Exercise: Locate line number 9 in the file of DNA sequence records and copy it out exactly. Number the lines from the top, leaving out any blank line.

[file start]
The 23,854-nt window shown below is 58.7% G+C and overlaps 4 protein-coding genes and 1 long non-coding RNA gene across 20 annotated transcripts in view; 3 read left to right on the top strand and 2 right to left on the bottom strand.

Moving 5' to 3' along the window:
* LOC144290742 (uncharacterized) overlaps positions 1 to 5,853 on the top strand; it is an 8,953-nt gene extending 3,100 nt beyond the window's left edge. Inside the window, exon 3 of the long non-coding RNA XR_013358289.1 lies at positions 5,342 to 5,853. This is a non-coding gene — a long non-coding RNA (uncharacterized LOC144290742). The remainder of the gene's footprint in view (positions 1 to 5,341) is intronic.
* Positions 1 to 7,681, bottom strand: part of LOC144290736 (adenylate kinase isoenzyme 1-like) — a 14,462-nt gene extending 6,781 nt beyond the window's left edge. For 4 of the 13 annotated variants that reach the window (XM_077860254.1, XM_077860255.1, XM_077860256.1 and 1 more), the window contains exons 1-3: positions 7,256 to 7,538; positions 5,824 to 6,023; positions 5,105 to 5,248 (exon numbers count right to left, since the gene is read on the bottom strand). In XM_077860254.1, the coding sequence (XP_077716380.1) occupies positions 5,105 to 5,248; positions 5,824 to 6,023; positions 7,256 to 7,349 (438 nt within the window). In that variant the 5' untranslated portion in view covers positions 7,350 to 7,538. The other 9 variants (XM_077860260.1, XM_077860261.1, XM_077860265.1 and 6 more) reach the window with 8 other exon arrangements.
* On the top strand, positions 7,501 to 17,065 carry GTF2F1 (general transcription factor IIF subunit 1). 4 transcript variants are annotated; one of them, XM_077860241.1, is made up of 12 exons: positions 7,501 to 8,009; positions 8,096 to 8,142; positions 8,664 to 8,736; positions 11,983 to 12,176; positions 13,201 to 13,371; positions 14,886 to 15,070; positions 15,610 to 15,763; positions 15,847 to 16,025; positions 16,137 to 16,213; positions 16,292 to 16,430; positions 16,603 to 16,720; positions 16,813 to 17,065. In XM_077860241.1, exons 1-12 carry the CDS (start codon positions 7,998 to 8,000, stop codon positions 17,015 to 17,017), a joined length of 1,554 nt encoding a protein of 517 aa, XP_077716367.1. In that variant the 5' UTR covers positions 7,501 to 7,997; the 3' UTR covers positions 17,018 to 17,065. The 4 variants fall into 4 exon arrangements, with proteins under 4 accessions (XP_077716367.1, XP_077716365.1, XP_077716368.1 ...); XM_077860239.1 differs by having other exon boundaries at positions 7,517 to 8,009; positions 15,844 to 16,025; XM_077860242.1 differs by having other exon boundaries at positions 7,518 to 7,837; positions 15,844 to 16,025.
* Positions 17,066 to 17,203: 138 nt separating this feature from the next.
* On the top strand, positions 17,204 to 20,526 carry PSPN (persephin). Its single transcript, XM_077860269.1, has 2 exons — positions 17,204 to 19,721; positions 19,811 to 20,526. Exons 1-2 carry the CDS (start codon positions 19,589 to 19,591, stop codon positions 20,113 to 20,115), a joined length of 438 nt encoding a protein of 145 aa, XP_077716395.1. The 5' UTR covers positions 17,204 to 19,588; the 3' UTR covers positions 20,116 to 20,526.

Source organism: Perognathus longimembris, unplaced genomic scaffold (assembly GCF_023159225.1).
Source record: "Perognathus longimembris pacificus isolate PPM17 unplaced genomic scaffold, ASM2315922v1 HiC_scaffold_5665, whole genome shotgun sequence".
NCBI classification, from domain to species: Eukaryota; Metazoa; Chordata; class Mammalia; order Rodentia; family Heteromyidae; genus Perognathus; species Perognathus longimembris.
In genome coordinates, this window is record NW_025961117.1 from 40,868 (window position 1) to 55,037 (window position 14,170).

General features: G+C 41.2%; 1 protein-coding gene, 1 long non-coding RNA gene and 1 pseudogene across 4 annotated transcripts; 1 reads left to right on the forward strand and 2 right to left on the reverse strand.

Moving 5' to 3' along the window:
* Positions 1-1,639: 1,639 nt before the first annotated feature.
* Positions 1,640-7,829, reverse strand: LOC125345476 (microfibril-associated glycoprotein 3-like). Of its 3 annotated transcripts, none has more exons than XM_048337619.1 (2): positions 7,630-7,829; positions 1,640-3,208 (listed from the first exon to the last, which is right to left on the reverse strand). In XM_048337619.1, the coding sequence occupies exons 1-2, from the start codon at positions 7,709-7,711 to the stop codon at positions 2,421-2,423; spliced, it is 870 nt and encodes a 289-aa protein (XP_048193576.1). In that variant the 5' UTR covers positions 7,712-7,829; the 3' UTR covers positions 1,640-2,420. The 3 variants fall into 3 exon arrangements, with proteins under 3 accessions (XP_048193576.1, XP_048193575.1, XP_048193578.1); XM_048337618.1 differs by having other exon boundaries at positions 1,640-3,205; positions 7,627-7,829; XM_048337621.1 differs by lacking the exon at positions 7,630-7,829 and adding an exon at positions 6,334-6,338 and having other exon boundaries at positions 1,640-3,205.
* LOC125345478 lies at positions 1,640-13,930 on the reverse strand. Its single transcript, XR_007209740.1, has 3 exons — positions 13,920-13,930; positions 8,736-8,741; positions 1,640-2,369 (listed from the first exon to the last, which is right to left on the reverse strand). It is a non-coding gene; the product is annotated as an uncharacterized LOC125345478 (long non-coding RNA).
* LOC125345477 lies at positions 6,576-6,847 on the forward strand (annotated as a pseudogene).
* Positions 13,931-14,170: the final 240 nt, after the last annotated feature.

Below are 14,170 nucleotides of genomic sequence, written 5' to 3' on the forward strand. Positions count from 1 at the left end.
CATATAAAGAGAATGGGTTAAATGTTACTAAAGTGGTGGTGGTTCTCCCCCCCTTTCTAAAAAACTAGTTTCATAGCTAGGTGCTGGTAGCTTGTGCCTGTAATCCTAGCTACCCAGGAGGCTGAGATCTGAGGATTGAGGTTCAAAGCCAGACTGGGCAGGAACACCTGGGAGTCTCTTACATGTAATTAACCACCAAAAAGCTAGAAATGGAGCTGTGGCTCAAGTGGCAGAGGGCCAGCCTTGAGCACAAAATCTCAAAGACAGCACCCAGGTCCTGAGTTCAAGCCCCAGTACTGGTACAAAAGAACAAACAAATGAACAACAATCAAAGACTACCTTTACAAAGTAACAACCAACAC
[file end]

Source record: "Perognathus longimembris pacificus isolate PPM17 unplaced genomic scaffold, ASM2315922v1 HiC_scaffold_5665, whole genome shotgun sequence".